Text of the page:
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Today’s climate models probably overestimate the amount of carbon that will be released from soil into the atmosphere as global temperatures rise. The findings are from a new computer model that explores the feedbacks between soil carbon and climate change. It is the first such model to include a realistic representation of microbial interactions.

News Releases

For Important Tumor-Suppressing Protein, Context is Key

November 21st, 2014

Berkeley Lab scientists have learned new details about how an important tumor-suppressing protein, called p53, binds to the human genome. As with many things in life, they found that context makes a big difference.

Feature Story

Inspired by Nature

November 18th, 2014

Despite working from a limited selection of components and at ambient temperature, nature has managed to craft a wide range of incredibly diverse materials with astonishingly elegant and complex architectures.

News Release

New Research Quantifies Health Benefits of Reducing Greenhouse Gas Emissions

November 18th, 2014

Reducing greenhouse gas emissions (GHG), which result from the burning of fossil fuels, also reduces the incidence of health problems from particulate matter in these emissions, according to Berkeley Lab researchers and colleagues. They calculated that the economic benefit of reduced health impacts from GHG reduction strategies in the U.S. range between $6 and $14 billion annually in 2020, depending on how the reductions are accomplished.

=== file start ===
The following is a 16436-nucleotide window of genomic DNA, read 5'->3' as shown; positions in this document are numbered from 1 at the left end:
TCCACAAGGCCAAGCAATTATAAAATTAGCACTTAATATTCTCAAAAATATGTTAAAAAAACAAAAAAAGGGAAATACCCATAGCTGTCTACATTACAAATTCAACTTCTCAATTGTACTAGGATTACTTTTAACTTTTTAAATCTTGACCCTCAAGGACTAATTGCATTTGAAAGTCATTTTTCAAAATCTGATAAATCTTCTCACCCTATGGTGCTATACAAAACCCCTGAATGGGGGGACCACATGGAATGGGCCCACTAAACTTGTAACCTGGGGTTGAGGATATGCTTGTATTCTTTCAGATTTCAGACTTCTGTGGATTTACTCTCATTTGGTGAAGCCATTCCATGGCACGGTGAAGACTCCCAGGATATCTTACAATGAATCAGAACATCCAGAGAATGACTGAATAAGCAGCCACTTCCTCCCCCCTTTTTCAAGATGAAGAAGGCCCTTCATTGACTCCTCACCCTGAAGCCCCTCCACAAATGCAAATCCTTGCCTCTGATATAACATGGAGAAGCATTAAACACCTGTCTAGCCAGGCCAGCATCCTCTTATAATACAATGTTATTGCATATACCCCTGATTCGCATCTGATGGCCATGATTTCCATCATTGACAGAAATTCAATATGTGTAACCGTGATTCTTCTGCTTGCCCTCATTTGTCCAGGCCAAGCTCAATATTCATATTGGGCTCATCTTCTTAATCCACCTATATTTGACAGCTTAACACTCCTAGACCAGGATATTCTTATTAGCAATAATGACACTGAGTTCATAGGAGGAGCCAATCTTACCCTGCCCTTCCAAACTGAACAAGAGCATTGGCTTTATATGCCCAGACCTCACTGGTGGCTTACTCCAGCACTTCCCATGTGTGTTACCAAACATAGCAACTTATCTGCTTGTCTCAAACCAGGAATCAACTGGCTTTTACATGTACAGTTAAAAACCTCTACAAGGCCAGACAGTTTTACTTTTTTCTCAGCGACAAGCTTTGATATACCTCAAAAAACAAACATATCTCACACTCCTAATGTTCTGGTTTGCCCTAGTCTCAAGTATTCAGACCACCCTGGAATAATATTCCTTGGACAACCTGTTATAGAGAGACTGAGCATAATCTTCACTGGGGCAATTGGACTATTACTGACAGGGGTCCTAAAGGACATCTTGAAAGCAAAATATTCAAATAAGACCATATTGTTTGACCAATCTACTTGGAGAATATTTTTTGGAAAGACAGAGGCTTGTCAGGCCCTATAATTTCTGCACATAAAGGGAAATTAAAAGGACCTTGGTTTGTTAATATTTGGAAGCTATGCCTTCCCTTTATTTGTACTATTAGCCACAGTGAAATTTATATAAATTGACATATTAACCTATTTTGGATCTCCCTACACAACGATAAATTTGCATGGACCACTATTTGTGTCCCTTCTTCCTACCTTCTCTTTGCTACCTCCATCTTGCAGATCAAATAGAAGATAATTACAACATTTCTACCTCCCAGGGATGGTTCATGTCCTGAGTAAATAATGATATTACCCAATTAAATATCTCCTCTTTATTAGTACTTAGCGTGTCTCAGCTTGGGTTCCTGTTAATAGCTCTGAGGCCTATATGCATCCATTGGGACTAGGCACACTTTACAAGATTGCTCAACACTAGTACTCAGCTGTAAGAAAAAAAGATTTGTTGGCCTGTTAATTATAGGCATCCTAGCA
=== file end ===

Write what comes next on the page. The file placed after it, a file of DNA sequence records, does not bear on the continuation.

News Release

Lightning Expected to Increase by 50 Percent with Global Warming

November 13th, 2014

Today’s climate models predict a 50 percent increase in lightning strikes across the United States during this century as a result of warming temperatures associated with climate change.

News Release

Latest Supercomputers Enable High-Resolution Climate Models, Truer Simulation of Extreme Weather

November 12th, 2014

Not long ago, it would have taken several years to run a high-resolution simulation on a global climate model. But using some of the most powerful supercomputers now available, Berkeley Lab climate scientist Michael Wehner was able to complete a run in just three months. What he found was that not only were the simulations much closer to actual observations, but the high-resolution models were far better at reproducing intense storms, such as hurricanes and cyclones.

News Release

Scientists Develop New Way to Study How Human Cells Become Immortal, a Crucial Precursor to Cancer

November 6th, 2014

Berkeley Lab scientists have developed a new method that can easily create immortal human mammary epithelial cells. The cells could greatly facilitate the examination of cell immortalization as it actually occurs during cancer progression.